Magna International (MGA)

The logo for Magna International auto supplier on one of the Canadian company's buildings
JHVEPhoto/Shutterstock

Headquartered in Aurora, Ontario, Canada, Magna International is one of the world’s leading automotive suppliers.

Sure, the name may not sound as familiar as Ford, General Motors or Toyota, but Magna supplies all three. Its customers include EV players like Rivian, Lucid and Nio.

And if you want to collect dividends from the automotive sector, Magna is a name that simply can’t be ignored.

Consider this: In 2016, Magna paid $1 per share in dividends to shareholders. This year, it is paying $1.72 per share. That’s a 72% increase.

Of course, the automotive sector has experienced production disruptions due to the continued semiconductor chip shortage. And Magna’s numbers were impacted too.

In Q3, the company generated $7.9 billion in sales, 13% lower compared to a year ago.

Management expects full-year 2021 sales to be in the range of $35.4 billion to $36.4 billion. In 2020, sales totaled $32.6 billion.

Magna shares have fallen 16% over the past six months and now offer an annual dividend yield of 2.2%. The average yield of the S&P 500 is a measly 1.3% at the moment.

If you don’t want to pick individual winners and losers, remember you can always build a diversified passive income portfolio just by using your spare change.

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Genuine Parts Co. (GPC)

The exterior of a NAPA Auto Parts store in Portland, Oregon with a pickup truck parked out front
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Genuine Parts Co. does not make any cars. It doesn’t even make parts. Instead, the company focuses solely on the distribution of automotive and industrial replacement parts.

GPC was founded in 1928 and now has a network of over 10,000 locations in 14 countries. The company owns the NAPA Auto Parts brand.

The automotive sector is known for being cyclical, but GPC managed to deliver sales growth in 87 of its 93 years in business. In Q3, sales increased 10.3% year over year to $4.8 billion.

The most impressive part, though, is the dividend. In February 2021, GPC announced a 3% increase to its quarterly dividend rate to 81.5 cents per share, marking its 65th consecutive annual dividend hike.

At the recent share price, the company provides an annual dividend yield of 2.4%.

To be sure, after a 36% rally year to date, GPC shares trade at about $134 apiece. But remember, you don’t have to start big — a popular investing app allows you to buy fractions of shares with as much money as you are willing to spend.

Earn big returns outside the stock market?

An art gallery manager hanging paintings while organizing an exhibition
SeventyFour/Shutterstock

Ultimately, don’t forget that stocks tend to correlate with each other. While these two companies are not as volatile as the EV plays, they are not immune to market downturns.

In other words, diversification is key — and you don’t have to stay in the stock market to get it.

If you want to invest in something with high return potential that’s insulated from the stock market’s violent swings, consider this overlooked asset: fine art.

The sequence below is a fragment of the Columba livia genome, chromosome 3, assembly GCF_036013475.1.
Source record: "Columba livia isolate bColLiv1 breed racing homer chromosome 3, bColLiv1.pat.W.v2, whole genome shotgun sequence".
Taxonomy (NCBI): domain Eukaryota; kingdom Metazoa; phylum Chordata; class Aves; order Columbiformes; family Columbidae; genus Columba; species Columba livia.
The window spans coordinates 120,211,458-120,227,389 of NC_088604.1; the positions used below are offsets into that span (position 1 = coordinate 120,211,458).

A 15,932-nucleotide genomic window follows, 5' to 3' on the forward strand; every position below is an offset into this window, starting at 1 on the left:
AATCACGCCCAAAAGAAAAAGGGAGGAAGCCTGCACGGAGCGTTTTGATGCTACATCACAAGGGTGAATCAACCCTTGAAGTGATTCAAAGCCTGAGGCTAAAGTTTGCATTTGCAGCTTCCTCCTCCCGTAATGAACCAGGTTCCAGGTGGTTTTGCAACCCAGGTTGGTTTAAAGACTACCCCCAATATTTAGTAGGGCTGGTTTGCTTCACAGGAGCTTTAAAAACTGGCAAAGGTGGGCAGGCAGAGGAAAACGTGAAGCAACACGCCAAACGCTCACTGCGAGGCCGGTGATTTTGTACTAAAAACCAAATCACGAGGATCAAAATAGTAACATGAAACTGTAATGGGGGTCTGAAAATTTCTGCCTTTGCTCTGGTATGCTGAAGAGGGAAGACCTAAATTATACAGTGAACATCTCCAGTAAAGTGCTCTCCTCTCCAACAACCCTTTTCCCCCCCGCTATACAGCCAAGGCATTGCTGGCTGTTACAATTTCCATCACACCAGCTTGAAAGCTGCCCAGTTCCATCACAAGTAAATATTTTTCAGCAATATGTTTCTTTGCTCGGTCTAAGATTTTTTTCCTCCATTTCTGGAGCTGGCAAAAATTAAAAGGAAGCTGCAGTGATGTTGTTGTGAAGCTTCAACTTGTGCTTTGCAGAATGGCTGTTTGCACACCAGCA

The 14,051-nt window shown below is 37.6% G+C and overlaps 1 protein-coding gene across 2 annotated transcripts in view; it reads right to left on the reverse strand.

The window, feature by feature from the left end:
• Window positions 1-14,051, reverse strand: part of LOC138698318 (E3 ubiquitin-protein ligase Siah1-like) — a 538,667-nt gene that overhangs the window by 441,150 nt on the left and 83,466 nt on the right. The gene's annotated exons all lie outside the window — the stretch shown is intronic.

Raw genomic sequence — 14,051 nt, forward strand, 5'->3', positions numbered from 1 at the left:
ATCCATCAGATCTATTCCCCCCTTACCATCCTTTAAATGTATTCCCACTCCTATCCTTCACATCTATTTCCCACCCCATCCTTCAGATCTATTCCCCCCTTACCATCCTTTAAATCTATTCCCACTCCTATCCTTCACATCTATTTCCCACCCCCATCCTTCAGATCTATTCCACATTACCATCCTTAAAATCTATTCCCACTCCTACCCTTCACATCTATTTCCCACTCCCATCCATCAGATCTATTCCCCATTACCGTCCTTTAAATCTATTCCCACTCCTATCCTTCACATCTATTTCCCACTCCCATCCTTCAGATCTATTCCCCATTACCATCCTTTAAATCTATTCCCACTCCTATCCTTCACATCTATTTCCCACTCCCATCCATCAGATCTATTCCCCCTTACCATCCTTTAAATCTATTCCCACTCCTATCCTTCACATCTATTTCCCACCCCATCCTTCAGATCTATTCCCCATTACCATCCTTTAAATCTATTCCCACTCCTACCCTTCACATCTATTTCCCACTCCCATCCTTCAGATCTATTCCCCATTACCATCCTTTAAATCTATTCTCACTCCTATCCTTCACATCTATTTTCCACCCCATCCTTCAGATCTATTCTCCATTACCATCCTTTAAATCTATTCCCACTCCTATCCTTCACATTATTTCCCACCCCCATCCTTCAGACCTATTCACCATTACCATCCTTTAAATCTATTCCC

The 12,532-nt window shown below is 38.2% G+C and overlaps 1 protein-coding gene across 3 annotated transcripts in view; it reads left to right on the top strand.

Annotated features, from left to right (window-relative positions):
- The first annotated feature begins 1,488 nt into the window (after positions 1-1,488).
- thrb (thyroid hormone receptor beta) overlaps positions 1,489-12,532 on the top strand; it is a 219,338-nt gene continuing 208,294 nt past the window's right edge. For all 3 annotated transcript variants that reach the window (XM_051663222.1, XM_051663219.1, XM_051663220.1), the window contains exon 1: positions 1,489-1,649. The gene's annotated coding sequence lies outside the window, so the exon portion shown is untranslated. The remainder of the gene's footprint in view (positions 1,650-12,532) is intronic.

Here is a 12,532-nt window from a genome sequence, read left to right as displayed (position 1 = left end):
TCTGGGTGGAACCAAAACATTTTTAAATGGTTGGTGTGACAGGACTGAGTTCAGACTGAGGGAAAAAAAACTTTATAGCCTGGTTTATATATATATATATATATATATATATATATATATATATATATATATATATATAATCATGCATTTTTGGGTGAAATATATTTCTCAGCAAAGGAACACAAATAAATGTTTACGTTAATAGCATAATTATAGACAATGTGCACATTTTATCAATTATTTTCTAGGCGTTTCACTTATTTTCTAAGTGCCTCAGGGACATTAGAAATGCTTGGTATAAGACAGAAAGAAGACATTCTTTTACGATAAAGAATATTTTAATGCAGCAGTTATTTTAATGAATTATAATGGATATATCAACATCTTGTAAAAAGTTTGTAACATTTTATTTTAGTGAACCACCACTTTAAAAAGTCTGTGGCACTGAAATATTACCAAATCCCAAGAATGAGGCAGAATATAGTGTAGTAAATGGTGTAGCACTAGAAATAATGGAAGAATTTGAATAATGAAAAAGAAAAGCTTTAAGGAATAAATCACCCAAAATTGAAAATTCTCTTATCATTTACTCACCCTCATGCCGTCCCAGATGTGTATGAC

According to Deloitte’s latest Art & Finance Report, 85% of wealth managers today say that wealth management services should include art.

Contemporary artwork has outperformed the S&P 500 by a commanding 174% over the past 25 years, according to the Citi Global Art Market chart. And on a scale of -1 to +1 (with 0 representing no link at all), their correlation was just 0.12 over the past 25 years.

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Fine art as an investment

Stocks can be volatile, cryptos make big swings to either side, and even gold is not immune to the market’s ups and downs.

That’s why if you are looking for the ultimate hedge, it could be worthwhile to check out a real, but overlooked asset: fine art.

Contemporary artwork has outperformed the S&P 500 by a commanding 174% over the past 25 years, according to the Citi Global Art Market chart.

And it’s becoming a popular way to diversify because it’s a real physical asset with little correlation to the stock market.

On a scale of -1 to +1, with 0 representing no link at all, Citi found the correlation between contemporary art and the S&P 500 was just 0.12 during the past 25 years.

Earlier this year, Bank of America investment chief Michael Harnett singled out artwork as a sharp way to outperform over the next decade — due largely to the asset’s track record as an inflation hedge.

Investing in art by the likes of Banksy and Andy Warhol used to be an option only for the ultrarich. But with a new investing platform, you can invest in iconic artworks just like Jeff Bezos and Bill Gates do.

About the Author

Jing Pan

Jing Pan

Investment Reporter

Jing is an investment reporter for MoneyWise. Prior to joining the team, he was a research analyst and editor at one of the leading financial publishing companies in North America. An avid advocate of investing for passive income, he wrote a monthly dividend stock newsletter for the better half of the past decade. Jing holds a Master’s Degree in Economics and an Honours Bachelor of Science Degree, both from the University of Toronto.

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